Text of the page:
I barely graduated high school, I'm the only one of my friends from that period of my life who did finish high school, I married a high school drop out, and I spent much of a decade working in a hair salon.  Many of my clients were college students, graduate students, law students, or scientists from the nearby national lab.  The most articulate, interesting, and accomplished people also tended to be the people who just spoke to me like I was a person and were completely unconcerned with impressing me or impressing upon me the importance of education.  Occasionally I had a jackass in my chair, and it's 50/50 that person thought I was an elitist high brow snob or an uneducated idiot rube.  

 

I have strong feelings about this, because I've been on both sides, and have been perceived as being on both sides the entire time depending on who I was with and what I was doing.  In the end I found that as with anything, you won't change anyone who isn't interested, who has their guard up, and the more you push the more they will build up a defense against you and what you represent.  If you have a jackass in your salon chair, or in your life, treat them well until you get get them out the door and don't let them back.  And if you're dealing with a non-jackass, don't push an agenda or a belief system, and if someone is interested in your views, your beliefs, or your value system (including placing a high value on education) they will see that in your actions and ask you directly if they want to know more.  (All this is, of course, just one blue collar lady's opinion)

 

I'm reminding myself to upvote you in the morning!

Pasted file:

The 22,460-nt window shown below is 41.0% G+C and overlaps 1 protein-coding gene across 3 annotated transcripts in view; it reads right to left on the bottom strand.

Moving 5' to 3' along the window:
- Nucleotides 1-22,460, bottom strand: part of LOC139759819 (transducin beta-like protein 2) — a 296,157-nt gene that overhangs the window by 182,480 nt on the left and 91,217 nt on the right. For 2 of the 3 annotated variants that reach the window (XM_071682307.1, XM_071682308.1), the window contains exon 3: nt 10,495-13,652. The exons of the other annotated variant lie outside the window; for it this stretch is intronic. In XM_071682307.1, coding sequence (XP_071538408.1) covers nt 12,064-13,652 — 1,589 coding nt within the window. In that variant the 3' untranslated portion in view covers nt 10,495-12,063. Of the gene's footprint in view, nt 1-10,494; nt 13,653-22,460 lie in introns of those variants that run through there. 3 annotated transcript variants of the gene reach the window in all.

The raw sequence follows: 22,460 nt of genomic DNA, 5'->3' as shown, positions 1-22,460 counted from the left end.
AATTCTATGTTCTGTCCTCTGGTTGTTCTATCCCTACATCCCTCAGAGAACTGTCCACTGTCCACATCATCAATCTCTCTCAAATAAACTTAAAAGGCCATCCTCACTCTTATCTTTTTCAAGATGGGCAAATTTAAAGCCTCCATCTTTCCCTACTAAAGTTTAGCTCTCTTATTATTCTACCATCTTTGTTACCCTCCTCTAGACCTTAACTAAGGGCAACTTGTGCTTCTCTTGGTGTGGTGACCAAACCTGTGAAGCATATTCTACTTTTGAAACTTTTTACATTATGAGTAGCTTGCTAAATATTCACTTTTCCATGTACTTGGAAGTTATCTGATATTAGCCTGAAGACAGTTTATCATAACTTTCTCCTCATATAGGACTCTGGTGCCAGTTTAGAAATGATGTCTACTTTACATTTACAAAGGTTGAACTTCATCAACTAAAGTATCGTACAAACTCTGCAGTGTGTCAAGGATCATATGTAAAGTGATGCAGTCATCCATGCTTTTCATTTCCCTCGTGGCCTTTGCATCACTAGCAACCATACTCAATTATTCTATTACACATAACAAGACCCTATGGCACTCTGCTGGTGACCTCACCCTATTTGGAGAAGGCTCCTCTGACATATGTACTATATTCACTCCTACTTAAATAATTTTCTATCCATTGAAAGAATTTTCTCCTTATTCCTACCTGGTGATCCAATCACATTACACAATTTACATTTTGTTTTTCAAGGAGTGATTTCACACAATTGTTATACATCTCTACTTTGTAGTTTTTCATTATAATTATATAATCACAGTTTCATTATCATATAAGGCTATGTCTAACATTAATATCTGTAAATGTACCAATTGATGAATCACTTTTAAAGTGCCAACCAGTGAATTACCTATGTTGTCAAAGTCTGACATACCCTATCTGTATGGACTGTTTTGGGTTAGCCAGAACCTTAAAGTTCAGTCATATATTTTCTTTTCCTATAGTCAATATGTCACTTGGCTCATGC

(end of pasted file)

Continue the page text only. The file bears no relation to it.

"You have reached your quota of positive votes for the day"

 

Queen of Kale, this post touched my soul!

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 While I'm sure that on occasion reverse academic snobbery exists, I think more often than not it's a phenomenon much like "reverse racism" - in that the very people who feel they are being wronged are in fact simply worried they will not get the advantage they feel they are owed.

Thank you for this. I have been following this thread and wanting to say something very similar but couldn't figure out how best to accomplish it.

In addition, a lot of the comments that write others off as idiots is illustrative of why, precisely, people might be "anti-intellectual." I wouldn't want anything to do with us either if my entire sample were people who treated me poorly and made me feel stupid. People who don't read (for whatever reason) are still actually valuable members of society and should be treated just as well as we treat people who do read -- I don't even think that should have to be said...